To remove the dutchy 10, the screw 26 is rotated in the reverse direction to detach the dutchy 10 from the mullion 4.
Utilizing the dutchy 10 of the invention, if a glass pane or panel 2 under the influence of a wind load causes the dutchy 10 to deform, the deformation is elastic so the dutchy 10 will recover as soon as the wind load dissipates, and none of the fastening strength of the dutchy 10 is lost.
A bight or annulus (not shown) may be provided through any convenient portion of the dutchy 10, or affixed to the dutchy 10 (for example by a web formed when molding the dutchy 10), to hold the screw 26. This facilities installation and removal by ensuring the screw is immediately available when the dutchy 10 is installed, and by providing a place to stow the screw when the dutchy 10 is demounted.
It is also possible to embed electrodes (not shown) at a selected point along the upper ridges of each raised portion 22 along the space 28, serving as a switch in a circuit with a small battery (or other power source such as a photovoltaic cell) and an LED which will illuminate when the electrodes touch to indicate when the correct amount of force has been applied to the dutchy and installation is complete.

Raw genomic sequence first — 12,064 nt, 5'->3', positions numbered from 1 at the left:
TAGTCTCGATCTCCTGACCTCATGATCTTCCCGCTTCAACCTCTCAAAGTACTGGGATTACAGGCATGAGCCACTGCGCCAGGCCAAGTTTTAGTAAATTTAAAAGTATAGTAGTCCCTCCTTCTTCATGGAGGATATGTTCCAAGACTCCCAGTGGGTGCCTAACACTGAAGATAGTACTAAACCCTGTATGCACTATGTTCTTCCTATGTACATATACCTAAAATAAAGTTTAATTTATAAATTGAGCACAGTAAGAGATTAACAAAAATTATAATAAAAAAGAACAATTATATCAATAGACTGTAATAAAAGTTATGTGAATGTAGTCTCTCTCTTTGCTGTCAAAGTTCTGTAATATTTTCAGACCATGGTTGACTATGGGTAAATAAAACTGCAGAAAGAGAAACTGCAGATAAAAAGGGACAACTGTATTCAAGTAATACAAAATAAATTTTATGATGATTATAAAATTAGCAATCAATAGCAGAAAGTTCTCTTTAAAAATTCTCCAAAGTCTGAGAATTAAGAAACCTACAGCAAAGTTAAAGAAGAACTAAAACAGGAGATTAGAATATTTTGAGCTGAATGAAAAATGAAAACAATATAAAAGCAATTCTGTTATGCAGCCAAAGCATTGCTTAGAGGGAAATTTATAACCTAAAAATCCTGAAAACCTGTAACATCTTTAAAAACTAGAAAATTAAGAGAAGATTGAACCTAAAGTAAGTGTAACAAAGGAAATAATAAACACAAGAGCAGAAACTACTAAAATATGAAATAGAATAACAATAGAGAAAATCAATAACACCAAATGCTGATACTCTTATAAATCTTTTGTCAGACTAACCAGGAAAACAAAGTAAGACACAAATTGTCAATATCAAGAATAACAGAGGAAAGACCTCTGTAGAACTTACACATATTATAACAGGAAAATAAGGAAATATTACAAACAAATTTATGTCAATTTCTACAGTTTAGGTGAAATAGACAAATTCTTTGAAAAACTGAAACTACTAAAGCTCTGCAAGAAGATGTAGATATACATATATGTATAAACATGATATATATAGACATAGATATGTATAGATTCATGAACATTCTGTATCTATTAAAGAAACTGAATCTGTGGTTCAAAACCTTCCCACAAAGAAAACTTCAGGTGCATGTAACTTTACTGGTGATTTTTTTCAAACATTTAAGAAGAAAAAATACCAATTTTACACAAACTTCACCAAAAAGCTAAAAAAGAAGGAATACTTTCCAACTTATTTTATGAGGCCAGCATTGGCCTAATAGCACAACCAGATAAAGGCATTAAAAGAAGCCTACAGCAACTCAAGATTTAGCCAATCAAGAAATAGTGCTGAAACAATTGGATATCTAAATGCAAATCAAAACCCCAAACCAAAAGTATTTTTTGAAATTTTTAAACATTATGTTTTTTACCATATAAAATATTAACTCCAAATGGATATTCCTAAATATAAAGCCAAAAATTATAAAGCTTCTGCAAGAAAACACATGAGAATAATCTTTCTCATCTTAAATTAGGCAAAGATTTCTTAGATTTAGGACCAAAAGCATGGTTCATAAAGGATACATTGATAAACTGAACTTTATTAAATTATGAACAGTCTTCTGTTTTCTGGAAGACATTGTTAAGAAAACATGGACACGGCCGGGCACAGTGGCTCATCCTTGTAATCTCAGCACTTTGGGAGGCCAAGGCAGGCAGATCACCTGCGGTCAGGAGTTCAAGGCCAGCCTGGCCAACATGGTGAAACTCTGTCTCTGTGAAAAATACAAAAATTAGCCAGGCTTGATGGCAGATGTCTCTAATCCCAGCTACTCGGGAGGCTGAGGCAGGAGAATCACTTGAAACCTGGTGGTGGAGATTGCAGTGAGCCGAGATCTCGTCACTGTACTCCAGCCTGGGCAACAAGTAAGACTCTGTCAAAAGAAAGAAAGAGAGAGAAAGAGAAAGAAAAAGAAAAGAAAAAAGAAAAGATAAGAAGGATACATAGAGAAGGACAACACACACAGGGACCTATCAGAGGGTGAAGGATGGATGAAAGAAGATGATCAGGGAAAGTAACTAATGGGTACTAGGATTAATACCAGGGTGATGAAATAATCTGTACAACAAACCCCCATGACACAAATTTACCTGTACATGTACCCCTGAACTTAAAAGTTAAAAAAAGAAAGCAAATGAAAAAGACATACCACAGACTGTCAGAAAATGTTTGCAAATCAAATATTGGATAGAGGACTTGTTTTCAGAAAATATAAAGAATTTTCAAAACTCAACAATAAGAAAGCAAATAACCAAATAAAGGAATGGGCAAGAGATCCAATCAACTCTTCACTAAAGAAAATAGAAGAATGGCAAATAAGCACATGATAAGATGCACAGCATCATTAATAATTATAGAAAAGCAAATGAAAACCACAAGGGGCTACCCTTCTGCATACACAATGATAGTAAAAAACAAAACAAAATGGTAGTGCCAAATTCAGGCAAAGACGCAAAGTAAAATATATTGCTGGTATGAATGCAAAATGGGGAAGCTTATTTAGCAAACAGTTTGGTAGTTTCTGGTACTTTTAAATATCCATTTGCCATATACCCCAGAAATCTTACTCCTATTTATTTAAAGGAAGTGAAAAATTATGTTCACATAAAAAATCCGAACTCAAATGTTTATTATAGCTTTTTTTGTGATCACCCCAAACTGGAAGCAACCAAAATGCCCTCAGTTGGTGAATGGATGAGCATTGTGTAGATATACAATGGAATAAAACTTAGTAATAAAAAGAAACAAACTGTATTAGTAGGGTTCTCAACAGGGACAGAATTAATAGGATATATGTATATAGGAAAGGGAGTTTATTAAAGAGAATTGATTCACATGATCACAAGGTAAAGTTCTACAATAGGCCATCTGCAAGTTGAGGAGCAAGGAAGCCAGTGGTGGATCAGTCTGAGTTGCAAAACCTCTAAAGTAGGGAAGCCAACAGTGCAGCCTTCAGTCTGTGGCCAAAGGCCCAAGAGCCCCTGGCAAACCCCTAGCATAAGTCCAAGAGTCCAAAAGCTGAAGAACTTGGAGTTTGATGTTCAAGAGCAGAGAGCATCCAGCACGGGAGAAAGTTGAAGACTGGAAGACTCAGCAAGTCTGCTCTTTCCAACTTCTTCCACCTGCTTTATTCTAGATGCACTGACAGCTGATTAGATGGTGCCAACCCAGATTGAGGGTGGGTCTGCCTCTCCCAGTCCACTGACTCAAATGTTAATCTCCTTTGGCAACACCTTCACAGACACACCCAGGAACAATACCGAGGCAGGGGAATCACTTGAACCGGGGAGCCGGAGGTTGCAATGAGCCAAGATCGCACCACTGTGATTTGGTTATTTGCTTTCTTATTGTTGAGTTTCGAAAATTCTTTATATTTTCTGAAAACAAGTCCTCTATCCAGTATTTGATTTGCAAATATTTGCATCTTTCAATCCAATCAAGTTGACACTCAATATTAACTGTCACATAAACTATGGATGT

Various embodiments of the present invention having been thus described in detail by way of example, it will be apparent to those skilled in the art that variations and modifications may be made without departing from the invention. The invention includes all such variations and modifications as fall within the scope of the appended claims.
1. A pressure plate to secure at least one glass pane or panel against a frame, comprising:
- opposed wings adjoined by at least one resilient web,
- each of the at least one resilient web extending between respective ends of the opposed wings and being resiliently bendable about a line of flexure, each of the at least one resilient web in a rest condition maintaining a space along the line of flexure between respective raised portions of the opposed wings that project forwardly beyond a front face of the at least one resilient web, each of the raised portions incorporating a respective bearing surface adjacent to the space and dimensioned to engage a respective portion of a head of a fastener passed through the space towards a frame; and
- at least one foot associated with each respective end of the opposed wings and extending beyond a rear face of the at least one resilient web,
- wherein the raised portions of the opposed wings are moveable across the space towards each other thereby to bend the at least one resilient web out of the rest condition about the line of flexure.
2. The pressure plate of claim 1, wherein an intermediate portion of each of the at least one resilient web is arched in the rest condition.
3. The pressure plate of claim 1, wherein the distance of the space is selected according to a desired compressive force of the at least one resilient web when the raised portions are in contact.
4. The pressure plate of claim 1, wherein the opposed wings and the at least one resilient web are formed from plastic.
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International Classification: E04B 2/96 (20060101); E06B 3/54 (20060101); E04F 21/28 (20060101); E04F 21/00 (20060101); E04B 2/88 (20060101);